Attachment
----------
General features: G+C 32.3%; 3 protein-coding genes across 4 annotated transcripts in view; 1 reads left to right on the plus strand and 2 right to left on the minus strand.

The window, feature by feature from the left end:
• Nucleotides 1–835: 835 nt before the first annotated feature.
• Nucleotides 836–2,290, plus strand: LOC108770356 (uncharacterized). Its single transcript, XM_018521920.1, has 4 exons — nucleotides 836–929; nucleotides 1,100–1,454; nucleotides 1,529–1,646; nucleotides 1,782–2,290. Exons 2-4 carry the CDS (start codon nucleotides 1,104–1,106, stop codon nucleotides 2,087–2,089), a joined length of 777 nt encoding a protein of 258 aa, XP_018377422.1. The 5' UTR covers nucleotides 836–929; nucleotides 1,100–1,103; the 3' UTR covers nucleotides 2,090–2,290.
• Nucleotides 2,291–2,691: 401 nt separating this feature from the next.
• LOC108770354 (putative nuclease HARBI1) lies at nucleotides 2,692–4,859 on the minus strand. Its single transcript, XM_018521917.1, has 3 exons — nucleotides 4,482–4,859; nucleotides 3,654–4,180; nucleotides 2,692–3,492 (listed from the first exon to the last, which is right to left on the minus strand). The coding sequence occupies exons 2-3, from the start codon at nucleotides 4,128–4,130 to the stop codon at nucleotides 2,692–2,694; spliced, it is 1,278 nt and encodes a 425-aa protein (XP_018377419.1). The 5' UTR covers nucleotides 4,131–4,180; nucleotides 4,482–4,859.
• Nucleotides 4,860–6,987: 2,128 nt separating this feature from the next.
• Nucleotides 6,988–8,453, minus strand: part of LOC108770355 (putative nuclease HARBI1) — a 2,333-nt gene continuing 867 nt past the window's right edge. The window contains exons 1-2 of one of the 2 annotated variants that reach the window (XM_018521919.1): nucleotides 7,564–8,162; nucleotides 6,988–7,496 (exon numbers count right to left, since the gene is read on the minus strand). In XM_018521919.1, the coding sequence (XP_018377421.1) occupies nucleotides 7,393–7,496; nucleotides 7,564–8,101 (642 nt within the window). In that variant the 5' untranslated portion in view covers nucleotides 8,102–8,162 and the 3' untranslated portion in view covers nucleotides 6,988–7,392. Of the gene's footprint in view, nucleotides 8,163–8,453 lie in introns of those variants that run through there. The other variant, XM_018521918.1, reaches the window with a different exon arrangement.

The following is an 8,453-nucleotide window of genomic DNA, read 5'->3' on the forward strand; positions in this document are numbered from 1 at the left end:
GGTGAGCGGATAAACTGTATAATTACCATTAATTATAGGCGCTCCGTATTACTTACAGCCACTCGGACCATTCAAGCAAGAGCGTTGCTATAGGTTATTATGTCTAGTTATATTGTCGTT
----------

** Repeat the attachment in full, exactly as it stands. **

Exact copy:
General features: G+C 32.3%; 3 protein-coding genes across 4 annotated transcripts in view; 1 reads left to right on the plus strand and 2 right to left on the minus strand.

The window, feature by feature from the left end:
• Nucleotides 1–835: 835 nt before the first annotated feature.
• Nucleotides 836–2,290, plus strand: LOC108770356 (uncharacterized). Its single transcript, XM_018521920.1, has 4 exons — nucleotides 836–929; nucleotides 1,100–1,454; nucleotides 1,529–1,646; nucleotides 1,782–2,290. Exons 2-4 carry the CDS (start codon nucleotides 1,104–1,106, stop codon nucleotides 2,087–2,089), a joined length of 777 nt encoding a protein of 258 aa, XP_018377422.1. The 5' UTR covers nucleotides 836–929; nucleotides 1,100–1,103; the 3' UTR covers nucleotides 2,090–2,290.
• Nucleotides 2,291–2,691: 401 nt separating this feature from the next.
• LOC108770354 (putative nuclease HARBI1) lies at nucleotides 2,692–4,859 on the minus strand. Its single transcript, XM_018521917.1, has 3 exons — nucleotides 4,482–4,859; nucleotides 3,654–4,180; nucleotides 2,692–3,492 (listed from the first exon to the last, which is right to left on the minus strand). The coding sequence occupies exons 2-3, from the start codon at nucleotides 4,128–4,130 to the stop codon at nucleotides 2,692–2,694; spliced, it is 1,278 nt and encodes a 425-aa protein (XP_018377419.1). The 5' UTR covers nucleotides 4,131–4,180; nucleotides 4,482–4,859.
• Nucleotides 4,860–6,987: 2,128 nt separating this feature from the next.
• Nucleotides 6,988–8,453, minus strand: part of LOC108770355 (putative nuclease HARBI1) — a 2,333-nt gene continuing 867 nt past the window's right edge. The window contains exons 1-2 of one of the 2 annotated variants that reach the window (XM_018521919.1): nucleotides 7,564–8,162; nucleotides 6,988–7,496 (exon numbers count right to left, since the gene is read on the minus strand). In XM_018521919.1, the coding sequence (XP_018377421.1) occupies nucleotides 7,393–7,496; nucleotides 7,564–8,101 (642 nt within the window). In that variant the 5' untranslated portion in view covers nucleotides 8,102–8,162 and the 3' untranslated portion in view covers nucleotides 6,988–7,392. Of the gene's footprint in view, nucleotides 8,163–8,453 lie in introns of those variants that run through there. The other variant, XM_018521918.1, reaches the window with a different exon arrangement.

The following is an 8,453-nucleotide window of genomic DNA, read 5'->3' on the forward strand; positions in this document are numbered from 1 at the left end:
GGTGAGCGGATAAACTGTATAATTACCATTAATTATAGGCGCTCCGTATTACTTACAGCCACTCGGACCATTCAAGCAAGAGCGTTGCTATAGGTTATTATGTCTAGTTATATTGTCGTT